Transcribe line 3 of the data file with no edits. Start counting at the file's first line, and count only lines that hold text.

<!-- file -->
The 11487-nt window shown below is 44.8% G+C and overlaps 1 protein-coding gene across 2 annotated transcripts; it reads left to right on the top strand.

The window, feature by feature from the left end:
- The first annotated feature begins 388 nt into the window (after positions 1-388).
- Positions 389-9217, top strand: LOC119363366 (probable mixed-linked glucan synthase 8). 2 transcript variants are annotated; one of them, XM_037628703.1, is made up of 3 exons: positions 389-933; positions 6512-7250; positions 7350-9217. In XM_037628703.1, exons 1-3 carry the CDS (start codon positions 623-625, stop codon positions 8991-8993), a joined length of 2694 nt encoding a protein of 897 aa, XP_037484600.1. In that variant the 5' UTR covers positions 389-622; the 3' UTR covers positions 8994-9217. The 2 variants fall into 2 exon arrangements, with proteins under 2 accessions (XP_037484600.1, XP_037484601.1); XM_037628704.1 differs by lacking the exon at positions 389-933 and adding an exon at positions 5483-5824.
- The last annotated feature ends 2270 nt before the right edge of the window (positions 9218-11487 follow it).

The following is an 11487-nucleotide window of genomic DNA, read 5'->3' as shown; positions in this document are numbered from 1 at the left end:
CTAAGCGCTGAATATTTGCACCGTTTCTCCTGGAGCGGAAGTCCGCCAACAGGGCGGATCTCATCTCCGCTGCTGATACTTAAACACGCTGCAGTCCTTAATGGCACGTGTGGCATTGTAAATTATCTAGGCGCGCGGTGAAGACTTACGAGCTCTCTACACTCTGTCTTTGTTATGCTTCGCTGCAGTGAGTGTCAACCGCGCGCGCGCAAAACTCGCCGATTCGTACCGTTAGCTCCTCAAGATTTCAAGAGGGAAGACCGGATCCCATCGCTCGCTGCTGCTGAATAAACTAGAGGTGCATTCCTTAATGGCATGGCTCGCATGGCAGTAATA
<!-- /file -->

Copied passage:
- The first annotated feature begins 388 nt into the window (after positions 1-388).